Marion and I have just recently returned from holiday on the Isle of Wight. I hadn’t visited the island for at least twenty years and I’d forgotten how nice it was. While Marion and her sister and brother-in-law were undertaking the considerable feat of walking the entire island coastal path – a distance of 80 miles plus I spent my days out in the countryside or by the sea with my binoculars. In six days I say 40 different bird species. Who needs, “Springwatch?”
As well as observing a pair of peregrine falcons, the highlight of my birding was coming across a family of ravens in Bembridge harbour. I was told by the locals that the ravens, the largest members of the crow family, were attracted to the area by the fact that the lady who owned the harbour tea stall fed them. This reminded me of the incident recorded in the Old Testament of the Bible in 1st Kings chapter 17 where rather than feeding ravens – the prophet, Elijah, was fed by ravens thus enabling him not only to survive in a hostile environment but gave him the strength to carry on in his mission to speak God’s word.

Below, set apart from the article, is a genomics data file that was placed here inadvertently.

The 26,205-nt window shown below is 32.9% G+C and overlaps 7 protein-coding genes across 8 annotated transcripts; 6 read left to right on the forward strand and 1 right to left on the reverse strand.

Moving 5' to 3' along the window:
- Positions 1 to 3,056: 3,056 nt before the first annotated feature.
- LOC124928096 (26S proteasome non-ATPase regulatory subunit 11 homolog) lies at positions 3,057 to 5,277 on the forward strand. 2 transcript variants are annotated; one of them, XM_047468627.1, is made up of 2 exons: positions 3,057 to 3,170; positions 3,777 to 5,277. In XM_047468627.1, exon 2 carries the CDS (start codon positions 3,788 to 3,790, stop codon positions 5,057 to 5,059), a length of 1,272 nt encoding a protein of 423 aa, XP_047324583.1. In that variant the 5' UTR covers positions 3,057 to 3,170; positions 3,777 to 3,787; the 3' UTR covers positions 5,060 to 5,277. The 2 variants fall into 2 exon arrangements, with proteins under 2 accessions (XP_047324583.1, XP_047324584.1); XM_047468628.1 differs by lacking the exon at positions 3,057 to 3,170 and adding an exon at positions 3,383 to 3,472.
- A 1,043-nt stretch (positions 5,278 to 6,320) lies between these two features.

Elijah was ministered to by ravens – often we receive help and encouragement from the most unlikely sources. Elijah understood the ravens were sent by God – let us be alive to God’s encouragement in our own lives which often comes to us in ways we don’t expect. Also we too can be like the ravens – providing produce for the food banks is just one example of “raven ministry!!”
While on the subject, the writer of Psalm 147 uses ravens as an illustration of God’s kindness and care for his creation –
“The Lord covers the sky with clouds,
he supplies the earth with rain
and makes grass grow on the hills.
He provides food for the cattle
and for the young ravens when they call.”